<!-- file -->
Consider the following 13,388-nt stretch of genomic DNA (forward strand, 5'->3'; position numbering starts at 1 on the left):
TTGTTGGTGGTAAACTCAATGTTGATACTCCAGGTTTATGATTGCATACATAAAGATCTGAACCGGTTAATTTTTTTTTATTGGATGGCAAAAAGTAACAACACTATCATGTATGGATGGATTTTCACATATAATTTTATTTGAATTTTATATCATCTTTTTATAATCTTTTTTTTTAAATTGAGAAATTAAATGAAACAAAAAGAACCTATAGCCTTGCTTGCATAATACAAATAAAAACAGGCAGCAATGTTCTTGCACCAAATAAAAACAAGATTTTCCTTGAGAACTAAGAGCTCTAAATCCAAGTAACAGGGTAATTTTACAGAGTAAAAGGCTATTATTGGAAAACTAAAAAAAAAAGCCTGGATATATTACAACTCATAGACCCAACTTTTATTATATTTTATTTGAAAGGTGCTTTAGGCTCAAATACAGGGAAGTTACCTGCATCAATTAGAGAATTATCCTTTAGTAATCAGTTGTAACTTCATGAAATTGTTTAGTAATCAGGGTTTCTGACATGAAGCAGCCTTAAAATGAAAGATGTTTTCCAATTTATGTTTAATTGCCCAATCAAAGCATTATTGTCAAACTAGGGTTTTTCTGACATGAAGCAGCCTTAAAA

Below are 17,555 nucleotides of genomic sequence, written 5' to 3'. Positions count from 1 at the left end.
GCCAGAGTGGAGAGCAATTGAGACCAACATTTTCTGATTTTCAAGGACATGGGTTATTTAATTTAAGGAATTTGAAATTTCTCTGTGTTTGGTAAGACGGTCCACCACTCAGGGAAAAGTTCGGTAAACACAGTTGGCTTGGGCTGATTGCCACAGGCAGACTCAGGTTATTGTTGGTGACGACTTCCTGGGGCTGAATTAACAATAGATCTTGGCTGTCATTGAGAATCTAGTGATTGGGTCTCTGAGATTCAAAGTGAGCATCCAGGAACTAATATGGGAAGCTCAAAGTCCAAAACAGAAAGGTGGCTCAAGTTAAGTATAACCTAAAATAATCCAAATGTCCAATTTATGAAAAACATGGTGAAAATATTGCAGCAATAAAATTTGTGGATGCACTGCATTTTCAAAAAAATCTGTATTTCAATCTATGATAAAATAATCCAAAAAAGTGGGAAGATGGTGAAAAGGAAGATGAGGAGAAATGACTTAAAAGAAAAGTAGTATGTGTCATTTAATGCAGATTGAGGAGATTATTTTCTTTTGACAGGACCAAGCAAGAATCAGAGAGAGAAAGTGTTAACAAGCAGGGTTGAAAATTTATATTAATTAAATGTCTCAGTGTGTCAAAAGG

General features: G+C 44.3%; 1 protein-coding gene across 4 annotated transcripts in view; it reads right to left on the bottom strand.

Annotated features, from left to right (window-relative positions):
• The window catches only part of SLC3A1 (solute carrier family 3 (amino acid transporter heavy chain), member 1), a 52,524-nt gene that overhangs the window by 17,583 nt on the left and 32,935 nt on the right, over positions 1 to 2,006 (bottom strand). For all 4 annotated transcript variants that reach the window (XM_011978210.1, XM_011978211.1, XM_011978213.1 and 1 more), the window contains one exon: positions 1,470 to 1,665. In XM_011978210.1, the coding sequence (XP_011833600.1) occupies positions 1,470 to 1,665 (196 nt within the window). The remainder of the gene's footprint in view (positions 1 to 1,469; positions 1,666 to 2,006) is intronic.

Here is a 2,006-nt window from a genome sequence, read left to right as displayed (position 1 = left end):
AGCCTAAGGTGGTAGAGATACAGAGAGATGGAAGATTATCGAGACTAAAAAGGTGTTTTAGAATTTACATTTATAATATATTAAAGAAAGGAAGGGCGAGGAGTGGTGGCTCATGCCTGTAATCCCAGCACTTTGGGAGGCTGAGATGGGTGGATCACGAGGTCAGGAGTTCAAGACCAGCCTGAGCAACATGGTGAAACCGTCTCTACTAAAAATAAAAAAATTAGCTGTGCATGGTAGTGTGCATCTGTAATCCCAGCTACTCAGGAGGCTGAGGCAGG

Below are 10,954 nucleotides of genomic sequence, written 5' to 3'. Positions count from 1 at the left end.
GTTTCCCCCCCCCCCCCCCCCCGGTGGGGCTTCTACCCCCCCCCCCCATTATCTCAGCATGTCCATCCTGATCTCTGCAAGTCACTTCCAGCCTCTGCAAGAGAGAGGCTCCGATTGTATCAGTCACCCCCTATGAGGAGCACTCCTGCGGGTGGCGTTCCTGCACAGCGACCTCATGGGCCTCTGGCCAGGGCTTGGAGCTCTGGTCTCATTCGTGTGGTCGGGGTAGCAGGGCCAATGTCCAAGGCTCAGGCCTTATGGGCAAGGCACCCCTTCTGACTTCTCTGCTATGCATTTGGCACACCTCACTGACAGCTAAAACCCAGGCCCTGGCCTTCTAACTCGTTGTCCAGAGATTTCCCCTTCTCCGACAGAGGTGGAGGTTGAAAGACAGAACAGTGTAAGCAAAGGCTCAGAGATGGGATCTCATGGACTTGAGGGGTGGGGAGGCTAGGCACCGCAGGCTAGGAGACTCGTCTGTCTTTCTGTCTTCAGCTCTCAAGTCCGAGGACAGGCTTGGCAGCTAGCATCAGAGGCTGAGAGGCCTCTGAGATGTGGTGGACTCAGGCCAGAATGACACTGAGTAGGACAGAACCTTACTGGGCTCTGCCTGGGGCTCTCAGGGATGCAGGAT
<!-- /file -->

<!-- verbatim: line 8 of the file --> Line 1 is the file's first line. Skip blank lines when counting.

Here is a 2,006-nt window from a genome sequence, read left to right as displayed (position 1 = left end):